As someone who frequently speculates on high-risk penny stocks, I never could have imagined that buying tickets to my alma mater's homecoming football game would become one of the most volatile investments in my portfolio. But as the University of Miami's season opener against Maryland quickly approaches, news of what has been dubbed the worst college football scandal in NCAA history continues to dominate the headlines, and the future of one of the Nation's most renowned collegiate athletic programs remains uncertain.
In a recent article, Forbes contributor, Kelly Phillips Erb, put an interesting spin on the University of Miami football scandal by asking why the multi-million dollar college sports industry is exempt from federal taxation? In her opinion, the U.S. Tax Code should recognize college athletics for what it is: a business.
In support of her argument, Erb calls attention to the over $5 billion in revenue generated by college athletic programs in public universities last year and to football-related expenditures in excess of $70 million by schools like Auburn and Ohio State. But these figures are misleading when considered in the abstract.
In a 2010 report published by the NCAA, Professor Daniel L. Fulks, Ph.D., CPA, offers a pragmatic representation of the financial aspects of collegiate athletics. For Football Bowl Subdivision athletic programs (formerly known as Division 1-A), the median figure for revenue generated during 2009 was $32,264,000; the corresponding figure for expenses incurred was $45,887,000. For Football Championship Subdivision athletic programs (formerly known as Division I-AA), the median figure for revenue generated during 2009 was $2,886,000; the corresponding figure for expenses incurred was $12,019,000. For Division I athletic programs without football (formerly known as Division I-AAA), the median figure for revenue generated during 2009 was $2,099,000; the corresponding figure for expenses was $10,502,000.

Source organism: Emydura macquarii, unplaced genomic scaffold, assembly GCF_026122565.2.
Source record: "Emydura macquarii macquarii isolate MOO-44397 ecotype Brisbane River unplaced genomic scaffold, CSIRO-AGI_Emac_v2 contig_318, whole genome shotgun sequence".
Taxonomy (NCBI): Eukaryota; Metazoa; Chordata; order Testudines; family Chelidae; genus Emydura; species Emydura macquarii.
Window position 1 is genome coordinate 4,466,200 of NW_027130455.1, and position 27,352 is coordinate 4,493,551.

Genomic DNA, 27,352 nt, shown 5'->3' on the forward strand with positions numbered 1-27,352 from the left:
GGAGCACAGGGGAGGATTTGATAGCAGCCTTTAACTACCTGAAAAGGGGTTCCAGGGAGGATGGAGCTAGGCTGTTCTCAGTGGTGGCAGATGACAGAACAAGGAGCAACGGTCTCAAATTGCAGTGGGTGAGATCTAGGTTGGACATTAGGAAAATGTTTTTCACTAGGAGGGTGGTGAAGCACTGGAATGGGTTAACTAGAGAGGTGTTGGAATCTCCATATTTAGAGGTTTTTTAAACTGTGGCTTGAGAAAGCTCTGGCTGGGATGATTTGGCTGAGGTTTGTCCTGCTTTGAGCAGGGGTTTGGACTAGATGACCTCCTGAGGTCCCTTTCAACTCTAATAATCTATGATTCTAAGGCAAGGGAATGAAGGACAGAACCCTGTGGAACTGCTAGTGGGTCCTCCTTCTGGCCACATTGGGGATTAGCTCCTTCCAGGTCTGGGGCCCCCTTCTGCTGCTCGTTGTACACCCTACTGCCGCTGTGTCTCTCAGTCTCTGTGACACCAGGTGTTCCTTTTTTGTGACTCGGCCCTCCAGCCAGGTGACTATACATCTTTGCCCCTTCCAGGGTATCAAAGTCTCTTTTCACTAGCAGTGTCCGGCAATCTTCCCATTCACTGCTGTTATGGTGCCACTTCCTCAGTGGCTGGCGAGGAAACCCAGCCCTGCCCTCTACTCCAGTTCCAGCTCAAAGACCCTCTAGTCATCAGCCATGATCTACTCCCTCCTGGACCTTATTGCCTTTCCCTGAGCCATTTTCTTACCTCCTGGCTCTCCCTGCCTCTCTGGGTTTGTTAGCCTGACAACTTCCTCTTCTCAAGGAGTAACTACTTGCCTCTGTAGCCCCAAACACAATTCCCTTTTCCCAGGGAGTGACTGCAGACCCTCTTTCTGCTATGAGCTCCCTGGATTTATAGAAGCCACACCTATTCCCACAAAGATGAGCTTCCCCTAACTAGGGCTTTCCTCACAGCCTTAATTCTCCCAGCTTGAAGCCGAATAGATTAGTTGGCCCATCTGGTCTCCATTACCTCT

With the median expenses of Division I athletics exceeding median revenues by $8.4 - $13.6 million, this is not the type of operation that comes to mind as a for-profit venture.
Still, Erb is right to call attention to the issue because although not every athletic program is being operated with an improper profit motive, a significant minority of programs probably are. In the end, the relevant question is one of profit motive. If an athletic program's primary purpose is profit, then tax-exempt status is not appropriate. However, the presence or absence of a profit motive must be evaluated on a program-by-program basis. Otherwise, undue hardship would be imposed upon many compliant colleges and universities.
But is a program-by-program evaluation practical? Probably not. The benefit of any additional tax revenue generated by revoking the tax-exempt status of a few non-compliant athletic programs would almost certainly be outweighed by the costs associated with establishing and operating a governmental program to evaluate the profit motives of collegiate athletic programs.
- NCAA Division I Intercollegiate Athletics Report: Revenue & Expenses
- Kelly Phillips Erb, Miami Football Scandal Raises Questions About Tax-Exempt Athletics
- PHOTO CREDIT: Jeffrey Boan - AP